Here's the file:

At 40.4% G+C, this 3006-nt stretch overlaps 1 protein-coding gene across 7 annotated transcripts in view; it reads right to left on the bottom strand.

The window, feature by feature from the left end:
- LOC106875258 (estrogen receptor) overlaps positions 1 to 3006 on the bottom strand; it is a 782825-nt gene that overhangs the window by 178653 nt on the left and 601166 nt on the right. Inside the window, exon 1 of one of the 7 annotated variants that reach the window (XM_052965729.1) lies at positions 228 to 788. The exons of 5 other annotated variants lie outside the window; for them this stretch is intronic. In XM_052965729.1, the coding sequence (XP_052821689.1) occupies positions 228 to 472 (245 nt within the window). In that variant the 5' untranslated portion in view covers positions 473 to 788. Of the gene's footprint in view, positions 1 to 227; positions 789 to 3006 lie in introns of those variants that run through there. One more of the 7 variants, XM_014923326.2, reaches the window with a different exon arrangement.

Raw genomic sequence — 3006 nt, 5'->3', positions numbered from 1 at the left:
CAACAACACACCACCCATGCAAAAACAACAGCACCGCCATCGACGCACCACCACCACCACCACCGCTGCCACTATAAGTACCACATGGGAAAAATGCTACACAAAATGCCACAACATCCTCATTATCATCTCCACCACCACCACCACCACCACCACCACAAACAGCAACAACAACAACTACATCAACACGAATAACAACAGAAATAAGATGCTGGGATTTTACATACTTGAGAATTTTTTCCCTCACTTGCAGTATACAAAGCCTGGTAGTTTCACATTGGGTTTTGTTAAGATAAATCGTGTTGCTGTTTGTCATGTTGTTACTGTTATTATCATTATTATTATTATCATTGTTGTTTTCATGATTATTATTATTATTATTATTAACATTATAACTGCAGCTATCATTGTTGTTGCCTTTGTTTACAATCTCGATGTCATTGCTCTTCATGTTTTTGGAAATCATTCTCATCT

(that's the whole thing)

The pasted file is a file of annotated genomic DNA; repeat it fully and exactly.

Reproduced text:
At 40.4% G+C, this 3006-nt stretch overlaps 1 protein-coding gene across 7 annotated transcripts in view; it reads right to left on the bottom strand.

The window, feature by feature from the left end:
- LOC106875258 (estrogen receptor) overlaps positions 1 to 3006 on the bottom strand; it is a 782825-nt gene that overhangs the window by 178653 nt on the left and 601166 nt on the right. Inside the window, exon 1 of one of the 7 annotated variants that reach the window (XM_052965729.1) lies at positions 228 to 788. The exons of 5 other annotated variants lie outside the window; for them this stretch is intronic. In XM_052965729.1, the coding sequence (XP_052821689.1) occupies positions 228 to 472 (245 nt within the window). In that variant the 5' untranslated portion in view covers positions 473 to 788. Of the gene's footprint in view, positions 1 to 227; positions 789 to 3006 lie in introns of those variants that run through there. One more of the 7 variants, XM_014923326.2, reaches the window with a different exon arrangement.

Raw genomic sequence — 3006 nt, 5'->3', positions numbered from 1 at the left:
CAACAACACACCACCCATGCAAAAACAACAGCACCGCCATCGACGCACCACCACCACCACCACCGCTGCCACTATAAGTACCACATGGGAAAAATGCTACACAAAATGCCACAACATCCTCATTATCATCTCCACCACCACCACCACCACCACCACCACAAACAGCAACAACAACAACTACATCAACACGAATAACAACAGAAATAAGATGCTGGGATTTTACATACTTGAGAATTTTTTCCCTCACTTGCAGTATACAAAGCCTGGTAGTTTCACATTGGGTTTTGTTAAGATAAATCGTGTTGCTGTTTGTCATGTTGTTACTGTTATTATCATTATTATTATTATCATTGTTGTTTTCATGATTATTATTATTATTATTATTAACATTATAACTGCAGCTATCATTGTTGTTGCCTTTGTTTACAATCTCGATGTCATTGCTCTTCATGTTTTTGGAAATCATTCTCATCT